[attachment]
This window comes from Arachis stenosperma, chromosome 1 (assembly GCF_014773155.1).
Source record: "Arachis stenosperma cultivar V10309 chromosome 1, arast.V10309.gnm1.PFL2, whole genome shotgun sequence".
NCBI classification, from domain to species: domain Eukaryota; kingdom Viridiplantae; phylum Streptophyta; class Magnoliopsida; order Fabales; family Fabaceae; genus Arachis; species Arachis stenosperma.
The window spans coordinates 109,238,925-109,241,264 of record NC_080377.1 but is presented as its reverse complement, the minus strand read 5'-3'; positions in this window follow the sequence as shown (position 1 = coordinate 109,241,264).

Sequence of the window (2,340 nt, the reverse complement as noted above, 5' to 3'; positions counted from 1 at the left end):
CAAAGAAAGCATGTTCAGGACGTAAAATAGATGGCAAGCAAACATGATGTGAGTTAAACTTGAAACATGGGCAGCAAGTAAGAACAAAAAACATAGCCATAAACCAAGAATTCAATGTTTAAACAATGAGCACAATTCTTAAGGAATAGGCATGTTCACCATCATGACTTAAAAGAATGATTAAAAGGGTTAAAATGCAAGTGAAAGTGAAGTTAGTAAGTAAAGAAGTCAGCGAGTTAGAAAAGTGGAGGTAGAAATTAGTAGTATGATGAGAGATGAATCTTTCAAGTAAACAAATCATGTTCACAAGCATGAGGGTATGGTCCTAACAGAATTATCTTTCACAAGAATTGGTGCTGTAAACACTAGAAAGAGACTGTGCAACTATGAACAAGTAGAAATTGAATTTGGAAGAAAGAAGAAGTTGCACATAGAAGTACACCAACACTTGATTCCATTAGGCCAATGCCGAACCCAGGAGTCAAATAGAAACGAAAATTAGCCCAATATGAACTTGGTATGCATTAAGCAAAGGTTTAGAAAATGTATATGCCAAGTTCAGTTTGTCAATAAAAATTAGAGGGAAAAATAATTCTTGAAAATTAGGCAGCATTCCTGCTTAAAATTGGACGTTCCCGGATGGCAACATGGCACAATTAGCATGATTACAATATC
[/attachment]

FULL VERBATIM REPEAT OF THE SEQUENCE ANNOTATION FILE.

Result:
This window comes from Arachis stenosperma, chromosome 1 (assembly GCF_014773155.1).
Source record: "Arachis stenosperma cultivar V10309 chromosome 1, arast.V10309.gnm1.PFL2, whole genome shotgun sequence".
NCBI classification, from domain to species: domain Eukaryota; kingdom Viridiplantae; phylum Streptophyta; class Magnoliopsida; order Fabales; family Fabaceae; genus Arachis; species Arachis stenosperma.
The window spans coordinates 109,238,925-109,241,264 of record NC_080377.1 but is presented as its reverse complement, the minus strand read 5'-3'; positions in this window follow the sequence as shown (position 1 = coordinate 109,241,264).

Sequence of the window (2,340 nt, the reverse complement as noted above, 5' to 3'; positions counted from 1 at the left end):
CAAAGAAAGCATGTTCAGGACGTAAAATAGATGGCAAGCAAACATGATGTGAGTTAAACTTGAAACATGGGCAGCAAGTAAGAACAAAAAACATAGCCATAAACCAAGAATTCAATGTTTAAACAATGAGCACAATTCTTAAGGAATAGGCATGTTCACCATCATGACTTAAAAGAATGATTAAAAGGGTTAAAATGCAAGTGAAAGTGAAGTTAGTAAGTAAAGAAGTCAGCGAGTTAGAAAAGTGGAGGTAGAAATTAGTAGTATGATGAGAGATGAATCTTTCAAGTAAACAAATCATGTTCACAAGCATGAGGGTATGGTCCTAACAGAATTATCTTTCACAAGAATTGGTGCTGTAAACACTAGAAAGAGACTGTGCAACTATGAACAAGTAGAAATTGAATTTGGAAGAAAGAAGAAGTTGCACATAGAAGTACACCAACACTTGATTCCATTAGGCCAATGCCGAACCCAGGAGTCAAATAGAAACGAAAATTAGCCCAATATGAACTTGGTATGCATTAAGCAAAGGTTTAGAAAATGTATATGCCAAGTTCAGTTTGTCAATAAAAATTAGAGGGAAAAATAATTCTTGAAAATTAGGCAGCATTCCTGCTTAAAATTGGACGTTCCCGGATGGCAACATGGCACAATTAGCATGATTACAATATC